Archive for the ‘Festivals’ Category

I am often led to arts enclaves by the artists who live and work there. Such was my introduction to Rockport, Massachusetts last summer, and so deep was my infatuation, that I have already booked a week there this summer.

Rockport, Mass sits on the northern coast of the state, just past Gloucester, on the very tip of Cape Ann. The artist who led me there was a wonderful contemporary architectural landscape painter named David Arsenault, whose work I have followed for several years. His aesthetic is to paint clean, crisp visions of the simple elegance of these landscapes. His website invites you to visit both the town he loves to paint (complete with lodging information and local events), and the gallery he now occupies on Dock Square (a move from his previous location on Bearskin Neck).

What is it about this place?

Take a look at the location and you’ll see why the fascination with Rockport. It’s about an hour’s drive north of Boston—but it couldn’t be further from the city. The energy here is slow and easy during the day, warm and bubbling at night.

No Coastal MA map

The Massachusetts Coastal Zone Map (full map available at http://www.mass.gov)

Yes, this is Yankee country—where “ahhhhr’s” float on the wind. You can walk Bearskin neck to the tip of Cape Ann in Rockport and from that vantage point, the Altantic surrounds you on three sides. It’s a picturesque place that has inspired artists for centuries, as well as photographers, and even filmmakers.

In nearby Gloucester, the famous fisherman statue leans into the wind It’s the oldest seaport in America, home of Gorton’s, the originators of the fish stick, and the port where the families of the Andrea Gail crew waited for the six fishermen who never returned from The Perfect Storm. But you can relax there, with a nice meal harborside.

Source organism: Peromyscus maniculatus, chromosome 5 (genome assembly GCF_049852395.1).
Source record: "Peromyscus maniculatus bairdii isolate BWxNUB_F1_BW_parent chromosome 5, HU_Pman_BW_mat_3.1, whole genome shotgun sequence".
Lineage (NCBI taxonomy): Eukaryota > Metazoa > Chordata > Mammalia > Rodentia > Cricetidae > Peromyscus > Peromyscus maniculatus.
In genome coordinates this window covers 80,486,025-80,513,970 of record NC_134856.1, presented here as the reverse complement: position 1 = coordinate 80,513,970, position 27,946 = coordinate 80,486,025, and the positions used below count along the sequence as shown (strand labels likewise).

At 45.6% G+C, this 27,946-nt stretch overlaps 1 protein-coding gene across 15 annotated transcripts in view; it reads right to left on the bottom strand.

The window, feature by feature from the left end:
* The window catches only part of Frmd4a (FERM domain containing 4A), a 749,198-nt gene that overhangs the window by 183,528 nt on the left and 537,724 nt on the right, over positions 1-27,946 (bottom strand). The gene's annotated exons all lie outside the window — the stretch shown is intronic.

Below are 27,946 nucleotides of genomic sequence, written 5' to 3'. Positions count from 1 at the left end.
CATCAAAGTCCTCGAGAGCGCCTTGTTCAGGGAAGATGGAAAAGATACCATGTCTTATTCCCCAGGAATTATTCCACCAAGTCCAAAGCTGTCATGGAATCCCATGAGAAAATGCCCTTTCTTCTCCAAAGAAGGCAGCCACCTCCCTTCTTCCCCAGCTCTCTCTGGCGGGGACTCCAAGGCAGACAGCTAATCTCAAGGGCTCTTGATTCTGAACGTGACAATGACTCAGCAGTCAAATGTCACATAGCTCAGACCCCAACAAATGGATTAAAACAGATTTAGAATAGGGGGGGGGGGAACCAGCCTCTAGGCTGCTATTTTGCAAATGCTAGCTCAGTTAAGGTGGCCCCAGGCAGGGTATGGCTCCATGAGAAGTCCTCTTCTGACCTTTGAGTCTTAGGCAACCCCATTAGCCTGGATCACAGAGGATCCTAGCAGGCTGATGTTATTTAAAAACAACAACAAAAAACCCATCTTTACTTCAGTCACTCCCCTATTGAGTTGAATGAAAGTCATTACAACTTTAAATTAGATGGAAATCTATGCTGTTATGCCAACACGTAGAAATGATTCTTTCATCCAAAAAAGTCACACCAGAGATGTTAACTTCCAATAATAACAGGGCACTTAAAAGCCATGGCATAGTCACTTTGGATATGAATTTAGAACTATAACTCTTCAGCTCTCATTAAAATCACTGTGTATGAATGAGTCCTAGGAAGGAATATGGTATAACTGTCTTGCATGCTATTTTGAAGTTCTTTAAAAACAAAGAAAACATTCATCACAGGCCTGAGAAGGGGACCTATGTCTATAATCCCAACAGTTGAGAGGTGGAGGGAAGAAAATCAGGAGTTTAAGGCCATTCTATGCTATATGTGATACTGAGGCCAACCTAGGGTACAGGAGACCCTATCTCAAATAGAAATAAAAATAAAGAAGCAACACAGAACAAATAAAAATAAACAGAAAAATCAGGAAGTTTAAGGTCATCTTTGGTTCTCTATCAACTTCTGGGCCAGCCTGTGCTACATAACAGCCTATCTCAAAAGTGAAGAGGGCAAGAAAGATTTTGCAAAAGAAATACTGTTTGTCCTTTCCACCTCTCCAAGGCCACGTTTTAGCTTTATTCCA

Just west of Rockport is Manchester-by-the-Sea, now best known as the site of the Oscar-nominated film from 2016. (Much of that film was also shot in Rockport.)

Motif #1v5

And the next time you watch Sandra Bullock in The Proposal, you’ll realize she didn’t go all the way to Sitka Alaska, but to Rockport (and other surrounding areas). You’ll recognize the iconic replica of a fishing shack called “Motif #1” (pronounced Mow-tiv, ask the locals why), which Wikipedia refers to as “the most often painted building in America.”

Rockport was designated one of the 10 Prettiest Coastal Towns in New England by Yankee Magazine—and it’s well deserved. This tourist haven blooms primarily in the warm breezes of the summer (although there are activities year-round, particularly at Christmas), with an easy pedestrian shopping district filled with crafty shops with stories and interesting items from around the world—handmade ponchos from South America and French linens and drums and perfumed oils—not to mention the pewter and woodwork and ART everywhere. You actually can get something here that won’t be in every tourist town in America.


The Beach

Okay, it’s everywhere. Rockport is really more like a peninsula jutting out into the ocean, so it’s easy to find a bit of public sand or a bench to sit and enjoy the views, or can take a nice dip (and you don’t even need hotel access). There’s also other stuff, like kayaking, whale watches, fishing excursions and boat tours (check www.rockportusa.com). My personal recommendation is to just hop on the water taxi in Gloucester at any stop.